The Week In Hindsight, 02 January 2014
The NIKKEI said goodbye to 2013 after its largest annual gain for four decades (57%) this week, ahead of what will be a crucial period for both the Prime Minister, Shinzo Abe, and for Japan as a whole.
NIKKEI THROUGHOUT 2013
With investor confidence returned, the Prime Minister’s policies to turn the economy have worked so far however; the biggest test is still to come. In April, the Japanese government is due to raise their equivalent of VAT tax from 5% to 8%; the first major tax rise for nearly a generation.
The gamble is that this could dampen the consumer’s appetite for spending and as a result, hinder economic growth. This is why more stimulus is expected during 2014; to keep the wheels of the financial system greased and easy. Abe hopes that more stimulus alongside pressure upon corporates to raise wages will be enough to offset the burden of increased taxes; if he is right then the retail investor and the rest of the world will be able to look forward to another good year for Japanese equities.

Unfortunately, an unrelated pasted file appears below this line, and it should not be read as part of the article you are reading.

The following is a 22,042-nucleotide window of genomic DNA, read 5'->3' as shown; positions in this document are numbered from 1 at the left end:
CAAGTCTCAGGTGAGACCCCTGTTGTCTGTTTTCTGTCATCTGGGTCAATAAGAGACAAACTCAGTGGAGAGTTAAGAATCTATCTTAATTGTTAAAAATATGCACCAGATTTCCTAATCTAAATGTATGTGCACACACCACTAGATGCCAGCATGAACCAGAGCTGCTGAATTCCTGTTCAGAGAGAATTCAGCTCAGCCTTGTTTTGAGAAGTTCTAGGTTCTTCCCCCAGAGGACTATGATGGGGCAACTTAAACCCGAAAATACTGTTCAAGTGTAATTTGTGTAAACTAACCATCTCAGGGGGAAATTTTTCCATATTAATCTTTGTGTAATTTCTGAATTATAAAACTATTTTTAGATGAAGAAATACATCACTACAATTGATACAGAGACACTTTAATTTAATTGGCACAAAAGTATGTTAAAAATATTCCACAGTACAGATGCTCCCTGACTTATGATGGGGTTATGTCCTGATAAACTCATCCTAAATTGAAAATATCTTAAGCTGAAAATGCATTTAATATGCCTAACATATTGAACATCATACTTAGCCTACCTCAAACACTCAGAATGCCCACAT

Should Abe be wrong, then this time will prove no different to the last time a new Prime Minister entered government off the back of promises to end deflation and turn the economy.
HIDDEN VALUE? ONLY HALF OF 1,700 JAPANESE STOCKS ARE COVERED BY MORE THAN TWO ANALYSTS!
On a slightly different note; JP Morgan reported earlier in December that only half of the 1,700 companies listed in Japan are covered by more than two sell side analysts. This could be indicative of hidden value being present in Japanese markets.